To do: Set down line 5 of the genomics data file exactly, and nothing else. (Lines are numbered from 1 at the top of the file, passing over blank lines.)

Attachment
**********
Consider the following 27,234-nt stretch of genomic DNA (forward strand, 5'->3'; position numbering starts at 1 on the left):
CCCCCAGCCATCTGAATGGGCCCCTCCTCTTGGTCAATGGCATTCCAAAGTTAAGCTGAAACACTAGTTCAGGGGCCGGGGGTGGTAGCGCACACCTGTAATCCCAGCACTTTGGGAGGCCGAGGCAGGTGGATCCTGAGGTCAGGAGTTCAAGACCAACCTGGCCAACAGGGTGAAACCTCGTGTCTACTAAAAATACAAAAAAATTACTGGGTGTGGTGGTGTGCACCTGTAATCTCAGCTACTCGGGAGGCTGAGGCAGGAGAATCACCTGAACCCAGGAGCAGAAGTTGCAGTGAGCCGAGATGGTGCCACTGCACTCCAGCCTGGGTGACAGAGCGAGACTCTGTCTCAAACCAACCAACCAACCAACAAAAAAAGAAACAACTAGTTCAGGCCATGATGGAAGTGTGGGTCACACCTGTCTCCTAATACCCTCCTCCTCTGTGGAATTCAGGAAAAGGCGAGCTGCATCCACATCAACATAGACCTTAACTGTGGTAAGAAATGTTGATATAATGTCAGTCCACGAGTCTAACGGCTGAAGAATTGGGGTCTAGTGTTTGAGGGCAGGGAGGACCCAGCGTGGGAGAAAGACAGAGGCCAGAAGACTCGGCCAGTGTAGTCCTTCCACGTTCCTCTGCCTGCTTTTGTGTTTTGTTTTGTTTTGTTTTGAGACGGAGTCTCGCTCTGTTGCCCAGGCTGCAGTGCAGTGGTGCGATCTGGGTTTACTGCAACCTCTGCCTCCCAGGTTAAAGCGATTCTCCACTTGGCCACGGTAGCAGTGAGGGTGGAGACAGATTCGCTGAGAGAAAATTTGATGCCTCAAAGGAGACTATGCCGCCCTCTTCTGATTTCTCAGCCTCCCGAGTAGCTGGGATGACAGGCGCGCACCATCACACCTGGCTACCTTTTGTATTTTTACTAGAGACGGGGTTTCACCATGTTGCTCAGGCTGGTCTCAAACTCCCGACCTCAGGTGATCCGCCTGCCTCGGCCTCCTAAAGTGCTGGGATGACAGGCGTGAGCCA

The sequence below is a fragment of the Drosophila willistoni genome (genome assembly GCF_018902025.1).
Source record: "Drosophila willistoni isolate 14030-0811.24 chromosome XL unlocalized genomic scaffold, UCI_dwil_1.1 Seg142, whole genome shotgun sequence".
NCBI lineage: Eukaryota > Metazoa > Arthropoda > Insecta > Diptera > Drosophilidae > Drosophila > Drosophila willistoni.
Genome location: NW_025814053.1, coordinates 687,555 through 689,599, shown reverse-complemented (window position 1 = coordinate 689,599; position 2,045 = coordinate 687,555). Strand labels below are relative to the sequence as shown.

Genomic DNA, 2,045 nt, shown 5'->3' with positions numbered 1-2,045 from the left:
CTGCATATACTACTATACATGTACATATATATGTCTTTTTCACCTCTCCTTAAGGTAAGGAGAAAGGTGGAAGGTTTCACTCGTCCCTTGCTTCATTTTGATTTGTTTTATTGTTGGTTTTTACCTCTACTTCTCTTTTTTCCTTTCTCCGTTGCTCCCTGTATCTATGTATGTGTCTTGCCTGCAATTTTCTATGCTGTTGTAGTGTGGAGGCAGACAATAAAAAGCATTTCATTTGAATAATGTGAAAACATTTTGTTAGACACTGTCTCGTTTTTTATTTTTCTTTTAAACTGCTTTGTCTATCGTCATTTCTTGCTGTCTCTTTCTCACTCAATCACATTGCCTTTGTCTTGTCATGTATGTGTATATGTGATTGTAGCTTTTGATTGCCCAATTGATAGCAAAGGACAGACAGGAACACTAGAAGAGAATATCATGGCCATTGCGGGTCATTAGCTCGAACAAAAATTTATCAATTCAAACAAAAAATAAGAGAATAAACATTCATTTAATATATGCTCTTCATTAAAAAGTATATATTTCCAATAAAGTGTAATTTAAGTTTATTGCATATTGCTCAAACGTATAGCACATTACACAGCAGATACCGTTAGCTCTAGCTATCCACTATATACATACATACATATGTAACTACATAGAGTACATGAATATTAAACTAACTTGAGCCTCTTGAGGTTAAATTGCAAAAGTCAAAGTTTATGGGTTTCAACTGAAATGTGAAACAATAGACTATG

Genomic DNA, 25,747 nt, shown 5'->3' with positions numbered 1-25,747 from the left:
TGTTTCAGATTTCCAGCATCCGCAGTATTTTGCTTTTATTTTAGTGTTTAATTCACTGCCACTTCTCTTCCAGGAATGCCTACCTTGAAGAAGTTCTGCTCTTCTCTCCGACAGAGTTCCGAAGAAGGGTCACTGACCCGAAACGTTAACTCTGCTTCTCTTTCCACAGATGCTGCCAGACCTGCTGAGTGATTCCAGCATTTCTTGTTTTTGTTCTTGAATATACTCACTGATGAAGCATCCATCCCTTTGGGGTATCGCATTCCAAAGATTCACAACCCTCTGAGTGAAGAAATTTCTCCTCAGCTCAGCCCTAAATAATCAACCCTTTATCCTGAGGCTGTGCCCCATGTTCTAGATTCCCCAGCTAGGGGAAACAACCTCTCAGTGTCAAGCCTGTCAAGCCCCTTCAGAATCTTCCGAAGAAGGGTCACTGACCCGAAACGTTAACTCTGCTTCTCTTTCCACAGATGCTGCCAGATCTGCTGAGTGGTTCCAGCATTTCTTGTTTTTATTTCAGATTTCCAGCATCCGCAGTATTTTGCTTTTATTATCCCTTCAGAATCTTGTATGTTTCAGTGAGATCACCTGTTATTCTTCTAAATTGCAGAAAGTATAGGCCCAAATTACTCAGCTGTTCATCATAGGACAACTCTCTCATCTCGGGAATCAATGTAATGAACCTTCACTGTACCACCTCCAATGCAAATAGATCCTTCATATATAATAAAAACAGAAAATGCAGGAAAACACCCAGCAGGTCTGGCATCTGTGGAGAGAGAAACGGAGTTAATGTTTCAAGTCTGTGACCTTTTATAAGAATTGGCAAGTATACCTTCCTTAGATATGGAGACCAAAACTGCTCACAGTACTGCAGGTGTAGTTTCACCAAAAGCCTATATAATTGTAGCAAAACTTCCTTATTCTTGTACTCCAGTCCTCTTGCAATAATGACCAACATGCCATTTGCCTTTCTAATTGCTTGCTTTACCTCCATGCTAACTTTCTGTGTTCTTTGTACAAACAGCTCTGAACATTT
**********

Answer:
NCBI lineage: Eukaryota > Metazoa > Arthropoda > Insecta > Diptera > Drosophilidae > Drosophila > Drosophila willistoni.